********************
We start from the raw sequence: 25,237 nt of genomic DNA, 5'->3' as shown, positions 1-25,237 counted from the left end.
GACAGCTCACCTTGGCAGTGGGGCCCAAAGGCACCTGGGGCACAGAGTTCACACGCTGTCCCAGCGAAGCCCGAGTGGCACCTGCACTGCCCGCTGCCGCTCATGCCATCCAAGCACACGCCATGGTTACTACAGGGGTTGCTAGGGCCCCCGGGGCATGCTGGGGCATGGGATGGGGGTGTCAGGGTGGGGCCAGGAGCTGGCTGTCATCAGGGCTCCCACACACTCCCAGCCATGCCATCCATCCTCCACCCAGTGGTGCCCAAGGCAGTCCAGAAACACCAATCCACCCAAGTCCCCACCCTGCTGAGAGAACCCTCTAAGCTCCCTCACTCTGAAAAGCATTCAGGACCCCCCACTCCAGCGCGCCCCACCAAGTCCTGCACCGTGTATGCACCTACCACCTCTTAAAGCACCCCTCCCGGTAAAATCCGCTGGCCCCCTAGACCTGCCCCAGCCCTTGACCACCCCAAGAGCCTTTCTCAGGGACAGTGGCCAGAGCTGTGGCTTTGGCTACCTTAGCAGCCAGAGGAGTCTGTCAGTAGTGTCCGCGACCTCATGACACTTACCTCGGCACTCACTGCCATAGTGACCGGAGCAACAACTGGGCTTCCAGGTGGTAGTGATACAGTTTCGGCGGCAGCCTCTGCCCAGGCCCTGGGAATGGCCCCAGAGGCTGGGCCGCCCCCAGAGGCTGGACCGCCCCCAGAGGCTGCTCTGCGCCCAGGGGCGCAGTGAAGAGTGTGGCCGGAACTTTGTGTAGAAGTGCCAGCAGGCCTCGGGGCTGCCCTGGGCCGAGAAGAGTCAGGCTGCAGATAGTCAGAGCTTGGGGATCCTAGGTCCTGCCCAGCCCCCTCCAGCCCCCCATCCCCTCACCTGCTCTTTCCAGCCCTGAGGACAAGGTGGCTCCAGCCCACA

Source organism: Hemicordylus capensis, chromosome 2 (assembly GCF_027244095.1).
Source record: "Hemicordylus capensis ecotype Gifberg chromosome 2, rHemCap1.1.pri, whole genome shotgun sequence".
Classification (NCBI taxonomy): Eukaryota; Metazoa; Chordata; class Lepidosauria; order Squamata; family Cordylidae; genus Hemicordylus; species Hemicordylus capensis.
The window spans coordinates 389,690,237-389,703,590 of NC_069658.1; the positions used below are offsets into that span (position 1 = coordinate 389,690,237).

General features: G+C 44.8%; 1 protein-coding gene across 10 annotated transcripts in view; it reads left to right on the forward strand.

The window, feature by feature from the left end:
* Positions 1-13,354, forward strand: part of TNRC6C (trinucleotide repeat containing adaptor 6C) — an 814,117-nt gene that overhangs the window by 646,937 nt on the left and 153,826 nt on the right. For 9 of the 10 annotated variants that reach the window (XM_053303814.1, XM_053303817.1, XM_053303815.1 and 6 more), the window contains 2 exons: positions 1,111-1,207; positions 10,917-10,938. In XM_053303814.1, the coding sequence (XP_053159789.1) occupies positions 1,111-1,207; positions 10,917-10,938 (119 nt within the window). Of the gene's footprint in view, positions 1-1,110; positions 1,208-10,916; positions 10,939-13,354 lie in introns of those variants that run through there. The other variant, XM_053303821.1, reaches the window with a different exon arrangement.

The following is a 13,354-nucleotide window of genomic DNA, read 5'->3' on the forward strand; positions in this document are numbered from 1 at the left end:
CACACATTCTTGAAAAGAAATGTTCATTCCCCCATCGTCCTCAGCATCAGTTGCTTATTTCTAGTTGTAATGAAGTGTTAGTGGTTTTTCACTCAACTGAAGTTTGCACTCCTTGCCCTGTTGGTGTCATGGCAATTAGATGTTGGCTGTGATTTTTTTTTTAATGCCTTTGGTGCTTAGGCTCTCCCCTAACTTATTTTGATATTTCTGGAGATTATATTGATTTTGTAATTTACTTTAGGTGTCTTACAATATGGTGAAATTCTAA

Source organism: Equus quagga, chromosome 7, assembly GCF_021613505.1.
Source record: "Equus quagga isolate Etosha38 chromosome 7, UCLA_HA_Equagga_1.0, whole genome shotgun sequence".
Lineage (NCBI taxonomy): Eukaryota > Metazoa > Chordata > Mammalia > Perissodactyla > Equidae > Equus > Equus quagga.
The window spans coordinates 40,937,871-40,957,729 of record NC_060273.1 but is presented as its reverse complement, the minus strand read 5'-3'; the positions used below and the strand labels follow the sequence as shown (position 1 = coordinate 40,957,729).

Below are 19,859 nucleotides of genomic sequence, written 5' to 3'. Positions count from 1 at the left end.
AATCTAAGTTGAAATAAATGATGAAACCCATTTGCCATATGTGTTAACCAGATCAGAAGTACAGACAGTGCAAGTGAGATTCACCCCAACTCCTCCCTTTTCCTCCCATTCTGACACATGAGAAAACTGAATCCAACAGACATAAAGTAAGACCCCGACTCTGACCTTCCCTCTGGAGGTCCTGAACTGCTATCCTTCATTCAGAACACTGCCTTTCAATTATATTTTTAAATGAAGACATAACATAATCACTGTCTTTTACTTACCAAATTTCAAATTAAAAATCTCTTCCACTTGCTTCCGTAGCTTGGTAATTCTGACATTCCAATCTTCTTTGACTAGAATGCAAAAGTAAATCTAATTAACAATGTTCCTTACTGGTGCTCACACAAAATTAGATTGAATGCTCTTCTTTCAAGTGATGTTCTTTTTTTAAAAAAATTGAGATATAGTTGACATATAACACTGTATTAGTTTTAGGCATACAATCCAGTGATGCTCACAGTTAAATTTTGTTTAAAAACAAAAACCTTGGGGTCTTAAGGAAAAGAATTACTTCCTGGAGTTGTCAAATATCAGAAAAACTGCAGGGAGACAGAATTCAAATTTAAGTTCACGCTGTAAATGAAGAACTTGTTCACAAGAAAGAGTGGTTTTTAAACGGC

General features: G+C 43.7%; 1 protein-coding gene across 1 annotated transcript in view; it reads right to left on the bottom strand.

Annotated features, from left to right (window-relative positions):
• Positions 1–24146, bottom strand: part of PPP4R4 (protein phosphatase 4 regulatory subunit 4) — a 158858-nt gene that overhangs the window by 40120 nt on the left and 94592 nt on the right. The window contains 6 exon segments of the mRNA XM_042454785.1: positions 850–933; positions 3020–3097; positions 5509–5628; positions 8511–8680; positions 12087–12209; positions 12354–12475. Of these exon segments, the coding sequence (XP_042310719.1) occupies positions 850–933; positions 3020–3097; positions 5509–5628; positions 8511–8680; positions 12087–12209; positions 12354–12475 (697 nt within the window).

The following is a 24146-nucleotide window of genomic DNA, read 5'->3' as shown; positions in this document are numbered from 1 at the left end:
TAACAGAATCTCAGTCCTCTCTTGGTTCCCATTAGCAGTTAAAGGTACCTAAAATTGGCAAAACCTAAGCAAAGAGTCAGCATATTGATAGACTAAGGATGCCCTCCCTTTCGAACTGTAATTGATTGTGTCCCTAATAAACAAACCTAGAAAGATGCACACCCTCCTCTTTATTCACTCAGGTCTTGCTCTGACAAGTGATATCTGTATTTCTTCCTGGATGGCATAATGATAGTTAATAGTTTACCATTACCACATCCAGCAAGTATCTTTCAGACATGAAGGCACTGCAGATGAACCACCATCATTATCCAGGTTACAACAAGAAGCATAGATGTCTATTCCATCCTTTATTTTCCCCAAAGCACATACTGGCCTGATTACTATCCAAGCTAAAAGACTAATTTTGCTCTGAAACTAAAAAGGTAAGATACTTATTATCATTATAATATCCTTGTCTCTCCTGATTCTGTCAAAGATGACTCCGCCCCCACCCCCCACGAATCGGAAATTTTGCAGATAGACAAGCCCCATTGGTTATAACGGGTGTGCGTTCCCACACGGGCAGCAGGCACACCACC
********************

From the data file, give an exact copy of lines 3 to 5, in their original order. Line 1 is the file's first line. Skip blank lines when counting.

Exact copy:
Source organism: Hemicordylus capensis, chromosome 2 (assembly GCF_027244095.1).
Source record: "Hemicordylus capensis ecotype Gifberg chromosome 2, rHemCap1.1.pri, whole genome shotgun sequence".
Classification (NCBI taxonomy): Eukaryota; Metazoa; Chordata; class Lepidosauria; order Squamata; family Cordylidae; genus Hemicordylus; species Hemicordylus capensis.